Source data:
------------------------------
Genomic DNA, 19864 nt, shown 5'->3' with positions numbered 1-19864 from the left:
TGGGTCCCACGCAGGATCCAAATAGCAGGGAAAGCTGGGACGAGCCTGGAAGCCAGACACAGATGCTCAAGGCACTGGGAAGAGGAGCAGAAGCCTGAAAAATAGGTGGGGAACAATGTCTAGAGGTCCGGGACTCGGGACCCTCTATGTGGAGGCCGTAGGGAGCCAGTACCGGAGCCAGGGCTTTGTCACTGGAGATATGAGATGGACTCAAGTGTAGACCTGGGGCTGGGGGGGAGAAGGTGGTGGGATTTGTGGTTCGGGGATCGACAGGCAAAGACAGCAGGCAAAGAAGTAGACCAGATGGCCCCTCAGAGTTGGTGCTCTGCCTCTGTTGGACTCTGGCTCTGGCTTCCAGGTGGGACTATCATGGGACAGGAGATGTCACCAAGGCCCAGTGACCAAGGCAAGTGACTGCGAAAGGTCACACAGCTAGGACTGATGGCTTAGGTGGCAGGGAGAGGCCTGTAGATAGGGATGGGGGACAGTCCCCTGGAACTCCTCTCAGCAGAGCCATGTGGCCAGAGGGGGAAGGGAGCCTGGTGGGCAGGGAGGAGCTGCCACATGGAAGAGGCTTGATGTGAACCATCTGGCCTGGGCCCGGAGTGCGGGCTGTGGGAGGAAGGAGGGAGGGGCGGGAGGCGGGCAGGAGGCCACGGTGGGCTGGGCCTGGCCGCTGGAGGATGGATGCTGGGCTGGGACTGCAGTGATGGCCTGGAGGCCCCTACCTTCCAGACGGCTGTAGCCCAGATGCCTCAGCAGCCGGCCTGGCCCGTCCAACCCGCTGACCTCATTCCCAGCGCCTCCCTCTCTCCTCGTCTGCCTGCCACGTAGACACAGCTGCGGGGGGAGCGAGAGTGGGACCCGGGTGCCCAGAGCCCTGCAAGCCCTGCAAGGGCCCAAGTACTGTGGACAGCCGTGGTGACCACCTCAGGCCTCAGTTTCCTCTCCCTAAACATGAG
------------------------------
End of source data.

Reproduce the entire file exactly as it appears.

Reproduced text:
Genomic DNA, 19864 nt, shown 5'->3' with positions numbered 1-19864 from the left:
TGGGTCCCACGCAGGATCCAAATAGCAGGGAAAGCTGGGACGAGCCTGGAAGCCAGACACAGATGCTCAAGGCACTGGGAAGAGGAGCAGAAGCCTGAAAAATAGGTGGGGAACAATGTCTAGAGGTCCGGGACTCGGGACCCTCTATGTGGAGGCCGTAGGGAGCCAGTACCGGAGCCAGGGCTTTGTCACTGGAGATATGAGATGGACTCAAGTGTAGACCTGGGGCTGGGGGGGAGAAGGTGGTGGGATTTGTGGTTCGGGGATCGACAGGCAAAGACAGCAGGCAAAGAAGTAGACCAGATGGCCCCTCAGAGTTGGTGCTCTGCCTCTGTTGGACTCTGGCTCTGGCTTCCAGGTGGGACTATCATGGGACAGGAGATGTCACCAAGGCCCAGTGACCAAGGCAAGTGACTGCGAAAGGTCACACAGCTAGGACTGATGGCTTAGGTGGCAGGGAGAGGCCTGTAGATAGGGATGGGGGACAGTCCCCTGGAACTCCTCTCAGCAGAGCCATGTGGCCAGAGGGGGAAGGGAGCCTGGTGGGCAGGGAGGAGCTGCCACATGGAAGAGGCTTGATGTGAACCATCTGGCCTGGGCCCGGAGTGCGGGCTGTGGGAGGAAGGAGGGAGGGGCGGGAGGCGGGCAGGAGGCCACGGTGGGCTGGGCCTGGCCGCTGGAGGATGGATGCTGGGCTGGGACTGCAGTGATGGCCTGGAGGCCCCTACCTTCCAGACGGCTGTAGCCCAGATGCCTCAGCAGCCGGCCTGGCCCGTCCAACCCGCTGACCTCATTCCCAGCGCCTCCCTCTCTCCTCGTCTGCCTGCCACGTAGACACAGCTGCGGGGGGAGCGAGAGTGGGACCCGGGTGCCCAGAGCCCTGCAAGCCCTGCAAGGGCCCAAGTACTGTGGACAGCCGTGGTGACCACCTCAGGCCTCAGTTTCCTCTCCCTAAACATGAG